Local on-premise systems often have workarounds added that include custom code for specific tasks (that may not be supported in the system itself). These customizations are expensive to maintain and increase operational risk. They are often poorly documented and cannot be globally supported. Cloud-based systems should offer flexible and extensive configuration options that don’t require local customizations. Good cloud services also offer Web APIs so data can be extracted and worked on locally if required.
While issues such as data security, cyber risk, resilience and business continuity have often been the reasons for asset managers’ reservations about the move to cloud, the reality is that outsourcing some of these responsibilities to an expert and experienced vendor should improve risk management rather than detract from it.
“Our industry has been predictably slow in adopting the cloud and entrusting critical IT services to third-party providers,” warns the business consultant Citisoft. But the imperative for accelerating the pace of the shift to cloud is accelerating by the day. In each of the areas outlined above, asset managers that stick with on-premise infrastructure and solutions risk burdening their businesses with resource-hungry systems and processes.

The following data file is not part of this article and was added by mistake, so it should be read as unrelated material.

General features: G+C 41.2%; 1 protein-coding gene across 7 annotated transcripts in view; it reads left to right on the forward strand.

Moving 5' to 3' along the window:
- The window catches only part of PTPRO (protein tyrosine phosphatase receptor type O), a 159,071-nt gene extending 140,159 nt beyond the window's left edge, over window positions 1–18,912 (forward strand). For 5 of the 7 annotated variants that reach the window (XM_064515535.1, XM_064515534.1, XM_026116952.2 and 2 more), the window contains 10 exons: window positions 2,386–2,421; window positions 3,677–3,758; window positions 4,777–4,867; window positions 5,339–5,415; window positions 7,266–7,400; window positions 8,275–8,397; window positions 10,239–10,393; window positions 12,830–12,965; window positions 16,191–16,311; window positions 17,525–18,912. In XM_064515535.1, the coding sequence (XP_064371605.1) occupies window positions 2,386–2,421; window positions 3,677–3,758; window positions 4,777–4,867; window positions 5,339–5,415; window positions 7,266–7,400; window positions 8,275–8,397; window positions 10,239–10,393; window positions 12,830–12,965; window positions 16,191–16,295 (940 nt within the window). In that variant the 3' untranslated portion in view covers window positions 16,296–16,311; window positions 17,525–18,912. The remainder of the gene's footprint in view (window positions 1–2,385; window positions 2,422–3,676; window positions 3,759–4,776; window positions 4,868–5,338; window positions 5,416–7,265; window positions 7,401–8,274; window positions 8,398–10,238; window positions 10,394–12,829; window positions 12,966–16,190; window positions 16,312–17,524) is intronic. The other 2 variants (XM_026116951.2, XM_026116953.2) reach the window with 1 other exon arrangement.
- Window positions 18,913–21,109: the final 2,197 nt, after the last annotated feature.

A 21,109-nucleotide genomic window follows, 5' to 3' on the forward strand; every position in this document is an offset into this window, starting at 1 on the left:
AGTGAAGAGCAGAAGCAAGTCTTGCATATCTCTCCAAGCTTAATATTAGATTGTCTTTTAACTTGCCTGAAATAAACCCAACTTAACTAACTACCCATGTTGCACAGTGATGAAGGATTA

At a time when cloud-based providers have worked hard to develop SaaS models tailored to the requirements of the asset management sector, those burdens are now unnecessary. And given the huge margin pressures, they are burdens that firms can no longer afford to bear.
As asset management develops, moreover, the argument for making the leap becomes ever stronger. Research from State Street suggests asset managers see two huge strategic trends as likely to dominate in the coming years: the shift to greater dependence on data and analytics, and increasing client demand for solution-based product offerings that require a multi-asset approach to fund management.
Both these trends will add to the pressure on IT. Asset managers opting for on-premise solutions will need to develop expensive data centers alongside their existing infrastructure, and to ensure their capabilities extend to an ever-increasing range of asset classes and markets. In both regards, a shift to a cloud model makes much more sense.
Cloud computing, in other words, represents the future for asset management. Those firms that make the shift quickest will free up IT resources that can then be devoted to the core business – and therefore secure a potential competitive advantage over slower rivals.
- Cloud-based software hosted on externally managed hardware and accessed through a web browser
- With asset managers’ margins under pressure, cloud-based solutions are much more cost effective than on-premises IT infrastructure
- Cloud-based solutions offer advantages including scalability, adaptability, configurability and enhanced security
- As asset managers seek to invest in more advanced data analytics and respond to client demands, cloud-based IT solutions free up resources for the core business